"On the commercial side, if you have a five-year-old machine or a ten-year-old machine and they both develop the value that you need in regards to output, even though their Blue Book values might be less, you still may be willing to pay for a service contract to ensure their availability and uptime," Giuntini said.
Uptime, in fact, is one of the biggest concerns of the commercial service contract buyer, Giuntini said. Dozens of employees and customers could be waiting for the output from that machine. So there's an economic cost to any extended periods of downtime. "It's not like a guy whose car breaks down, who can get a rental car," he said. "Every level of performance and reaction costs money. You have to have the resources positioned to do that. This is very sophisticated lifecycle planning. You have to do a lot of modeling. There are a lot of unknowns out there."
Significant Market Opportunity
Giuntini said the majority of that $8 to $10 trillion worth of capital assets are in fact out-of-production items. "Seventy percent of the machines within enterprises are out of production," he said. So rather than being a niche opportunity, he said the installed base is actually quite large.
From the provider side, you're likely to find that the original manufacturer becomes less and less interested in selling service contracts for older and out-of-production models as they age. And that doesn't necessarily always translate into increased interest on the part of third party administrators. Yet, there is a significant opportunity for the adventurous entrepreneur.
And there is a great need for not only accurate financial modeling, but also for other hard-to-learn skills such as parts sourcing. For instance, if a crucial part is needed for a repair, it might be cheaper to buy another unit on the used market and take the needed part off of that, rather than trying to buy a new part.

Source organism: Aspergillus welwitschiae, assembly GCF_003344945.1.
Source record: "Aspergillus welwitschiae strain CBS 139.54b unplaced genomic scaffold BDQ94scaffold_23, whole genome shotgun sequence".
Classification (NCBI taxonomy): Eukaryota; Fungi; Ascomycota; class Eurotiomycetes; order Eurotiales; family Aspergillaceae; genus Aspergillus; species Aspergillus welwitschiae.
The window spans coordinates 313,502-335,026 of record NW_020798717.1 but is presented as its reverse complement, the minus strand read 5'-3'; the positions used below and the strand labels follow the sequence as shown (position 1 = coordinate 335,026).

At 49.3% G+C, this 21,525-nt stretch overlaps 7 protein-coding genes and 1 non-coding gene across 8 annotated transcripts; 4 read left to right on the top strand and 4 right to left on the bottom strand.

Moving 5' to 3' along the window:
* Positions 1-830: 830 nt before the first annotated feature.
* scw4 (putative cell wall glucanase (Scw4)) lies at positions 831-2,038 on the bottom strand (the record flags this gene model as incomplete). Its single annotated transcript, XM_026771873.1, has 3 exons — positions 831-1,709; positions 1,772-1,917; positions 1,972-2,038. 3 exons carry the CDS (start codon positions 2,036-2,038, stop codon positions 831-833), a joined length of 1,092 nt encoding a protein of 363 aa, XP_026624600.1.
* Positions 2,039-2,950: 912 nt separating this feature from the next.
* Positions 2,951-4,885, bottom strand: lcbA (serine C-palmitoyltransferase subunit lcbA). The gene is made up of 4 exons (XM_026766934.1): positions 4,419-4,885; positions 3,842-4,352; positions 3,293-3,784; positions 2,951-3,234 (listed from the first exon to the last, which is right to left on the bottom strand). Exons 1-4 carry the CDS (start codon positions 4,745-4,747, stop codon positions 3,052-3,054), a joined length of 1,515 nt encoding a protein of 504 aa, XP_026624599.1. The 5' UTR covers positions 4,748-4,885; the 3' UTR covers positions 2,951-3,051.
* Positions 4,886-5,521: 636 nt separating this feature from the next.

"To me, what's interesting in this whole area is that it can be a very profitable contract, if done right," Giuntini said. "You really have to know how a product is used before you can put together a service contract. I know how hard it is because I've done it in the aircraft industry. It's challenging, but it can be very profitable."
On the flip side, he's also run into accountants who are clueless about warranty accruals, and sales reps who think service contracts are merely a deal sweetener. "You need expertise," he said, "and you've got to be creative. It has different elements than the standard new product extended warranties and service contracts that most people are familiar with."
Besides the financial aspects, it also might be prudent for a manufacturer to remain in the business of providing service contracts long after a given product goes out of production. The reason, Giuntini said, is simple: brand protection. "It maintains your relationship with the operators of your out-of-production products."
Giuntini said he's going to aim the workshop at both the manufacturers and the third-party administrators. But he said that depending upon the industry and the manufacturer, the size of the opportunity for one group versus the other is different. In fact, it's usually dominated by one group or the other.
Some manufacturers that pay a lot of attention to this opportunity, and who do it well, leave very little for the independents to scoop up. Other manufacturers that long ago dismissed the viability of the market are leaving virtually the whole opportunity for the independents to exploit. And Giuntini added that many of those successful independents have turned out to be former employees of the manufacturer who identified the gaps and started their own companies to serve them.
Service Delivery As A Profit Generator
For the third option of the morning, two veteran consultants, Michael Blumberg, president of the Blumberg Advisory Group, and John Thomann, from Service Elevation Partners, will jointly present a workshop entitled, "Unlocking Hidden Profits in the Warranty Chain."
Blumberg said he and Thomann will be sharing some key performance indicators and performance metrics that relate to the warranty chain, and also how software can be helpful in facilitating some of these gains.